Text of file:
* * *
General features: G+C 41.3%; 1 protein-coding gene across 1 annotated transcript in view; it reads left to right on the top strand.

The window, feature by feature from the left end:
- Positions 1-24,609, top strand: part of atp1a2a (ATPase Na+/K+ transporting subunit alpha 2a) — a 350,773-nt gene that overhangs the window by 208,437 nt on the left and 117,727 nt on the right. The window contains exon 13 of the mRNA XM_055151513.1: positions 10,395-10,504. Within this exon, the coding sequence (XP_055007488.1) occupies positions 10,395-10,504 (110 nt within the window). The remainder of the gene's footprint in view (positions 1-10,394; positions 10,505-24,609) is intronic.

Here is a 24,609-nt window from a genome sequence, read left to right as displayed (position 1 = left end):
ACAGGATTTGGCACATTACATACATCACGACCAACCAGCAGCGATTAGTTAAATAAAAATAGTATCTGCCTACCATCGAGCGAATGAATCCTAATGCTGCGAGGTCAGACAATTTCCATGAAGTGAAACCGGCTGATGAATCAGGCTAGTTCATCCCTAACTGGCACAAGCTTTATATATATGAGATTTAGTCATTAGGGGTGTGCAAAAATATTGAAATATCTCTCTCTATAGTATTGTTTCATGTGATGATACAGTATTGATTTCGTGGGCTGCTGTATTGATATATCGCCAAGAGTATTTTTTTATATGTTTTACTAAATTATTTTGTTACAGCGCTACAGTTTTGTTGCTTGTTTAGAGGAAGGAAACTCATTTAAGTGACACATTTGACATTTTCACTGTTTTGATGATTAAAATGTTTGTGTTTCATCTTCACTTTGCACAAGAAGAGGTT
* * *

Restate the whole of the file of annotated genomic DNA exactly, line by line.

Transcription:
General features: G+C 41.3%; 1 protein-coding gene across 1 annotated transcript in view; it reads left to right on the top strand.

The window, feature by feature from the left end:
- Positions 1-24,609, top strand: part of atp1a2a (ATPase Na+/K+ transporting subunit alpha 2a) — a 350,773-nt gene that overhangs the window by 208,437 nt on the left and 117,727 nt on the right. The window contains exon 13 of the mRNA XM_055151513.1: positions 10,395-10,504. Within this exon, the coding sequence (XP_055007488.1) occupies positions 10,395-10,504 (110 nt within the window). The remainder of the gene's footprint in view (positions 1-10,394; positions 10,505-24,609) is intronic.

Here is a 24,609-nt window from a genome sequence, read left to right as displayed (position 1 = left end):
ACAGGATTTGGCACATTACATACATCACGACCAACCAGCAGCGATTAGTTAAATAAAAATAGTATCTGCCTACCATCGAGCGAATGAATCCTAATGCTGCGAGGTCAGACAATTTCCATGAAGTGAAACCGGCTGATGAATCAGGCTAGTTCATCCCTAACTGGCACAAGCTTTATATATATGAGATTTAGTCATTAGGGGTGTGCAAAAATATTGAAATATCTCTCTCTATAGTATTGTTTCATGTGATGATACAGTATTGATTTCGTGGGCTGCTGTATTGATATATCGCCAAGAGTATTTTTTTATATGTTTTACTAAATTATTTTGTTACAGCGCTACAGTTTTGTTGCTTGTTTAGAGGAAGGAAACTCATTTAAGTGACACATTTGACATTTTCACTGTTTTGATGATTAAAATGTTTGTGTTTCATCTTCACTTTGCACAAGAAGAGGTT